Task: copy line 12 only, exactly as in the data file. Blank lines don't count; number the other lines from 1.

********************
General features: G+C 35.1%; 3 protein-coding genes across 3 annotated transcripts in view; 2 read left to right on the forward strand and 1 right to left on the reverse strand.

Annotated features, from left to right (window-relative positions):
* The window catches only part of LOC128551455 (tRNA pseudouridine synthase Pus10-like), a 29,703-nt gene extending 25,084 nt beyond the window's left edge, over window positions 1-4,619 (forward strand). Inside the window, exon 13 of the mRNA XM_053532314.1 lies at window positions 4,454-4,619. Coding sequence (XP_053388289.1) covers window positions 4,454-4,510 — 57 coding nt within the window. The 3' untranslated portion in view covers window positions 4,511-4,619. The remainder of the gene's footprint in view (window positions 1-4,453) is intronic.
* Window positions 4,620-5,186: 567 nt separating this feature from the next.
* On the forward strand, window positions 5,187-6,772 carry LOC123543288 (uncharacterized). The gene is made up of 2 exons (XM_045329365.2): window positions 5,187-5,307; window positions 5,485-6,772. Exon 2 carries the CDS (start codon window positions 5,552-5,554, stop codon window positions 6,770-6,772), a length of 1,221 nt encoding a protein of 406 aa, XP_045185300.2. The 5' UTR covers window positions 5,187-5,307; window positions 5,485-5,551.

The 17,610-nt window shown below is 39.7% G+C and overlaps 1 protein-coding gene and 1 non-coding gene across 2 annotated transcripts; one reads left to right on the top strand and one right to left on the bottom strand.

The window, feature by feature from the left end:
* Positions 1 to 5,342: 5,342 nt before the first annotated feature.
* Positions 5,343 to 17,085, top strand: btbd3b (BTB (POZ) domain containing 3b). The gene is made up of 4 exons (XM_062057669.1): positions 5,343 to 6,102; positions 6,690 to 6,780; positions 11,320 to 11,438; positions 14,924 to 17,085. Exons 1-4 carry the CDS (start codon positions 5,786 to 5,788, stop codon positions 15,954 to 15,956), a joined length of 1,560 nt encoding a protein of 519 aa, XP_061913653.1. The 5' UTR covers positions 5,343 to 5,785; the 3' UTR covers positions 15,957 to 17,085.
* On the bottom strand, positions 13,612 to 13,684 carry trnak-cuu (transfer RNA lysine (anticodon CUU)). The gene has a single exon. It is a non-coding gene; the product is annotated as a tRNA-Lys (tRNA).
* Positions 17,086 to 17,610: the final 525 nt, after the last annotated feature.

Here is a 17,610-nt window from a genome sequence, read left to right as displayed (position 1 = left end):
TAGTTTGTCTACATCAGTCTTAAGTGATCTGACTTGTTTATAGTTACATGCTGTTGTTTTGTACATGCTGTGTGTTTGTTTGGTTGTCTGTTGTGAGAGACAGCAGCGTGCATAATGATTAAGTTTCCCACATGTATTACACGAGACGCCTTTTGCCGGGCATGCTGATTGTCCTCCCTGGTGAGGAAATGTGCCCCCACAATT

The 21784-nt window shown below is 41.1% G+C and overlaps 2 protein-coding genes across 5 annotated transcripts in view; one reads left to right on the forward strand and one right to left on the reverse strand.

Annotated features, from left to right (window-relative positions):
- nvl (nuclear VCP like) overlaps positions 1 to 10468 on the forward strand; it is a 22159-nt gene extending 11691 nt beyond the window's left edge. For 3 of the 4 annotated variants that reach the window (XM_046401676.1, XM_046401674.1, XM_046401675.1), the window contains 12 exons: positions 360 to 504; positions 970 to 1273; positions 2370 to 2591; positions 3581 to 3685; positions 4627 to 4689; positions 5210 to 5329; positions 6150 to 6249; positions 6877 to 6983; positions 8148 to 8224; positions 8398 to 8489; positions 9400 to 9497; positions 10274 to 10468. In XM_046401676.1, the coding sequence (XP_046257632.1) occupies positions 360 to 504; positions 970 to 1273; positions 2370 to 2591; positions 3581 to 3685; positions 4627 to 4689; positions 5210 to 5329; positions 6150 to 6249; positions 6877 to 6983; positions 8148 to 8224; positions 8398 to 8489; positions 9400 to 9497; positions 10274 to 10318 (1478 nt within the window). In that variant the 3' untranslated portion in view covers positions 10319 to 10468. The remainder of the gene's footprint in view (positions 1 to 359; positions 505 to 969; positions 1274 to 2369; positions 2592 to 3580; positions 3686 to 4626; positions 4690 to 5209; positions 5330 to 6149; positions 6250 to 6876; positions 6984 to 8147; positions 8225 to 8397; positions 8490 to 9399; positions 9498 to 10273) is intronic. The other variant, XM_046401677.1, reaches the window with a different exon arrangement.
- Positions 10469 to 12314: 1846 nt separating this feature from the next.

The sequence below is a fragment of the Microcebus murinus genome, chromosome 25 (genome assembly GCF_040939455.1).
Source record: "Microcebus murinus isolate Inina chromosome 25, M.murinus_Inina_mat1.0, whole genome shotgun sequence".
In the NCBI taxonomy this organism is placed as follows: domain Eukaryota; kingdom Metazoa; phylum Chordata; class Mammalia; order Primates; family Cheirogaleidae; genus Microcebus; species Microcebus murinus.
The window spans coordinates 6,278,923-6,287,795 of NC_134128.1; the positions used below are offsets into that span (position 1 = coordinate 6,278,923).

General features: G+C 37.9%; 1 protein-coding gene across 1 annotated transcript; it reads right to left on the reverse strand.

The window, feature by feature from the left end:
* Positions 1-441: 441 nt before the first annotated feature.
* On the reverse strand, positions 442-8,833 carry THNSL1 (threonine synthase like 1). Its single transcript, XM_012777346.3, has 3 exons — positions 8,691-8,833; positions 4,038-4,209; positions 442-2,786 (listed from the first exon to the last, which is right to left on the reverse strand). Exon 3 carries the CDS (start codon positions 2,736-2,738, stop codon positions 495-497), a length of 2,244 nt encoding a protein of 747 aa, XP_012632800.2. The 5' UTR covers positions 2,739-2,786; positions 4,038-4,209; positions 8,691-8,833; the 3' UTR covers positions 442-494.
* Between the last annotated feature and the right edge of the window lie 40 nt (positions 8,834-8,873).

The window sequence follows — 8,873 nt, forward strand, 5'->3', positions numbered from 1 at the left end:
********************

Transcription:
Here is a 17,610-nt window from a genome sequence, read left to right as displayed (position 1 = left end):